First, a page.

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Anthropological Quarterly 75.4 (2002) 793-800

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People, the State, and the Global in Cairo

Donald P. Cole
The American University in Cairo

Remaking the Modern: Space, Relocation, and the Politics of Identity in a Global Cairo. Farha Ghannam. Berkeley: University of California Press, 2002; 214 pp.

Life in Cairo in 1971, when I moved there to teach anthropology during the first year of Anwar Sadat's presidency, differed significantly from that of the recent past described and analyzed with great insight and sensitivity by Farha Ghannam in Remaking the Modern. Egypt was in a state of war with Israel and Cairo was blacked out at night. The sons of rich and poor served long periods of their youth in the armed forces. Expression of class distinctions was muted. Salaries were modest and wages low, but the cost of living was not high. Few foreign products were locally available, but Egyptian industry and agriculture provided most basic consumer items at affordable prices. Housing was subject to strict rent controls vigorously enforced. Small numbers of Westerners lived in Cairo, but there were thousands of East Europeans, including many from the Soviet Union.

Uniformed police were hardly visible, but state power was perceived to be, and I think was, very strong. Public schools, state universities, the bureaucracy, the army, and the official state party (the Arab Socialist Union) generally functioned as they were formally supposed to. These state institutions were respected and their personnel, at least as a category of people, were highly regarded. Egyptian people across the class spectrum saw themselves as part of a nation-state society greater than the sum of its clans, villages, neighborhoods, [End Page 793] and cities. What weighed heavily on almost everybody was the disaster of the June 5, 1967, defeat by the Israeli military. Sadat promised a "year of decision" but seemed to dither until October 6, 1973, when Egyptian forces crossed the Suez Canal and broke through Israel's "impregnable" Bar-Lev line. Sadat soon declared victory, Egyptians felt vindicated, the lights began to come back on in Cairo, and the price of Arab oil quadrupled. Farha Ghannam's study deals with what came afterwards.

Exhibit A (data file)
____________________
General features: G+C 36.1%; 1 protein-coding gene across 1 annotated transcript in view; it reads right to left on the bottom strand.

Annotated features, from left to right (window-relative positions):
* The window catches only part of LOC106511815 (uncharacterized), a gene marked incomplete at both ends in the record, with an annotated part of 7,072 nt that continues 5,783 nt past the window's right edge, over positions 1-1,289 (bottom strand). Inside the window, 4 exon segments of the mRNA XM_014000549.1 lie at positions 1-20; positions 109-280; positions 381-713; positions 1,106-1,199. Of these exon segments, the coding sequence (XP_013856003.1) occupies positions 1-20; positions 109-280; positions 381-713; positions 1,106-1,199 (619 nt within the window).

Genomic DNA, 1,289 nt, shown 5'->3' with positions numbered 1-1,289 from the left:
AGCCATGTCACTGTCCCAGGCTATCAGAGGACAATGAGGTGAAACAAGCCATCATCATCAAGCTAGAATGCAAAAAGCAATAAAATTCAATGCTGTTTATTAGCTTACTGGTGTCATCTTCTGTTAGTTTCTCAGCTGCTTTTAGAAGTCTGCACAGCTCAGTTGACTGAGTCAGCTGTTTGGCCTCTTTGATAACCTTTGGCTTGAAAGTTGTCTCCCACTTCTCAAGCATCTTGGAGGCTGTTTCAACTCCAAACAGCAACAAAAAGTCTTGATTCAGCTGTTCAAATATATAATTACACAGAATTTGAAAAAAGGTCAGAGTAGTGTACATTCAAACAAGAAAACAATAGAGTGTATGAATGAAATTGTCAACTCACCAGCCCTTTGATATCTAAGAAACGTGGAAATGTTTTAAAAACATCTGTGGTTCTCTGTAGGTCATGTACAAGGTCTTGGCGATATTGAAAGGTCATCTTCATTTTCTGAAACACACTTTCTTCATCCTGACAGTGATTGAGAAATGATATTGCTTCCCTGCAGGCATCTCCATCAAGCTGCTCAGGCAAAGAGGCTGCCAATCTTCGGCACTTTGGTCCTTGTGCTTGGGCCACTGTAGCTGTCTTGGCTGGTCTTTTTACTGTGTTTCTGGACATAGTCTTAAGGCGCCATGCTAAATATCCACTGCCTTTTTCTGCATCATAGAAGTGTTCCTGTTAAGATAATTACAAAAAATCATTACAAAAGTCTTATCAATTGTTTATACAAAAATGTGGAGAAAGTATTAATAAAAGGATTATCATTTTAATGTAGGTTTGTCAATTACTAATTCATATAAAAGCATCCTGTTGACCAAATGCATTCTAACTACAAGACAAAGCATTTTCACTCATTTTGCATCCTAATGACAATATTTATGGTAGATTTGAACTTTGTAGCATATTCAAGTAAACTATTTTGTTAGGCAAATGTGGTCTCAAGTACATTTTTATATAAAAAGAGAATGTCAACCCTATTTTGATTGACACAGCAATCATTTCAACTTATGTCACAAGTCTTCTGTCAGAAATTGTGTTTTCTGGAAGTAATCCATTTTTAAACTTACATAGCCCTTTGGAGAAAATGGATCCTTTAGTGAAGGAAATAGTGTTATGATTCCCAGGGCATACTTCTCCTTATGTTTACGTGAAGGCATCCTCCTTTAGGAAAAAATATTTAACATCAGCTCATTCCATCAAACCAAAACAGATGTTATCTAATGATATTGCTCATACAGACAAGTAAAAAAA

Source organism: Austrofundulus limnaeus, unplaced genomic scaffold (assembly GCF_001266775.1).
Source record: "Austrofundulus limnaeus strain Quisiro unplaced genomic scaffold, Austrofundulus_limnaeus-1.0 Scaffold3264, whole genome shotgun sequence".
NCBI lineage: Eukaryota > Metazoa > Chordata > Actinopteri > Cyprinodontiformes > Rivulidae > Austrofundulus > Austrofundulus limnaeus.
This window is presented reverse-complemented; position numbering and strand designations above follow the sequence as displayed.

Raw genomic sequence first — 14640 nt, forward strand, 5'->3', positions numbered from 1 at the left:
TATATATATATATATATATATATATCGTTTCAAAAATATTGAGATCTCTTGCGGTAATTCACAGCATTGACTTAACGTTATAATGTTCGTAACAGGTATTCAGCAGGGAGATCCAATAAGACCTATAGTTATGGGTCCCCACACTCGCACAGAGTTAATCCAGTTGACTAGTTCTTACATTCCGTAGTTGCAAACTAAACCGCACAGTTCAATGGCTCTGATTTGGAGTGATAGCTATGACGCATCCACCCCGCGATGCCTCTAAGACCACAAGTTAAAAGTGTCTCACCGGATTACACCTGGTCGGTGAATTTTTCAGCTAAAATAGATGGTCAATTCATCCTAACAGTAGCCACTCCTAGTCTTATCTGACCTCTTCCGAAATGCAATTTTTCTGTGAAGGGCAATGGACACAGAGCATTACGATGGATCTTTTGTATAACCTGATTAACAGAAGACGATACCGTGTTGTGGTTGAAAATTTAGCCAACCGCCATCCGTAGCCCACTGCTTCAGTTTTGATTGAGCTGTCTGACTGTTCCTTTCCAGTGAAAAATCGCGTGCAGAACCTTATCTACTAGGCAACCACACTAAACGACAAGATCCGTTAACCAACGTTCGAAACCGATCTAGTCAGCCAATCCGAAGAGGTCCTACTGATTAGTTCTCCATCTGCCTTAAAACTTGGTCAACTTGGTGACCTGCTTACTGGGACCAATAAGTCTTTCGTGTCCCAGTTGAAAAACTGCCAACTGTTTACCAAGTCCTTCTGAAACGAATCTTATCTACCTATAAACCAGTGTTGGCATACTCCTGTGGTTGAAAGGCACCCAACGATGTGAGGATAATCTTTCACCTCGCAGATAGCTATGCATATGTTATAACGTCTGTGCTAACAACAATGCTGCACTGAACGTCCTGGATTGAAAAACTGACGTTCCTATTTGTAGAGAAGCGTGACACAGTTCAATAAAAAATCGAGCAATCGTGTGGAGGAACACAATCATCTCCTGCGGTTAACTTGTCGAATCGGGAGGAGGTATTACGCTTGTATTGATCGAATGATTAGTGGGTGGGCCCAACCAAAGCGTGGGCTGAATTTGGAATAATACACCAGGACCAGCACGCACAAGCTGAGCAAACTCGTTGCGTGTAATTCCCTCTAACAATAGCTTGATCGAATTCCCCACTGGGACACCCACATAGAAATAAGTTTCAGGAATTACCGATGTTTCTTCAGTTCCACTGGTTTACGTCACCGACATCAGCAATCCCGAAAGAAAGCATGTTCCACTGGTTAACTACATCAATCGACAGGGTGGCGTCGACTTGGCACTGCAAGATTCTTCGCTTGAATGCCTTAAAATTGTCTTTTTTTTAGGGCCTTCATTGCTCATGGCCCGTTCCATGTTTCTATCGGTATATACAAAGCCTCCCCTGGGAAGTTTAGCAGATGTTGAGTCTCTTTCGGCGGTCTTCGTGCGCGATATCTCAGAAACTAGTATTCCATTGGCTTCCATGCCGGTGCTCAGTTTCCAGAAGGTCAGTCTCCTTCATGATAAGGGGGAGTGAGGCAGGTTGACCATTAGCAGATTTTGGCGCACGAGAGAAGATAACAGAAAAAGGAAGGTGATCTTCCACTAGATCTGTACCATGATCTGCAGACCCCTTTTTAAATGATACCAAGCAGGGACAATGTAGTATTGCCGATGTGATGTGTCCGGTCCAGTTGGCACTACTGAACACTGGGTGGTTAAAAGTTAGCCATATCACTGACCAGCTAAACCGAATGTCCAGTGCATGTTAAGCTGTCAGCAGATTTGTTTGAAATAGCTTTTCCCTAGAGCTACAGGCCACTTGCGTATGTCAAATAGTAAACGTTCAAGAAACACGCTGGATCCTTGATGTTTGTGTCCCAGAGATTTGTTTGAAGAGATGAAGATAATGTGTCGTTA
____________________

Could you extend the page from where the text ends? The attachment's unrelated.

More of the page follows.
Janet Abu-Lughod's magisterial Cairo: 1001 Years of The City Victorious, published in 1971, was a study of the city that focused on social history and urban ecology and used census-based data for a sociological analysis of Cairo's diverse districts and trends of change. More recent anthropological works (e.g. Wikan 1980, Early 1993, Hoodfar 1997) have been studies in the city. Ghannam boldly addresses herself both to a study of the city and to an analysis of how working class Cairo families craft modernizing changes introduced by the state and by global forces to meet their own self-perceived housing, economic, social, political, and religious needs. Ghannam raises intriguing questions about what constitutes "modernity" in a Third World city of seventeen million citizens and tends to find modernity more in people's everyday actions, often considered "traditional" or "backward," than in the self-proclaimed modernity of the state.

Fieldwork for this urban ethnography was conducted in 1993-94, 1997, and during shorter visits until 2000. The Cairo people, who are its focus, come from among 5,000 families who were forcibly removed in 1979-81 from the centrally located working class district of Bulaq on the banks of the Nile. They were relocated to a public housing project in al-Zawiya al-Hamra, a new urban area, in what was then Cairo's far northeast desert periphery. The expulsion of these citizens was part of state-sponsored plans for urban renewal and global tourism development following the Sixth of October 1973 War. Sadat envisaged the creation of a "modern" face for Cairo, and that required "cleansing" low class people from the Bulaq corner of the city center. This transformation was never fully implemented; but the people of this ethnography were both its "victims" and its "beneficiaries" in the sense that they were forcibly uprooted from an old cherished neighborhood and relocated into new...


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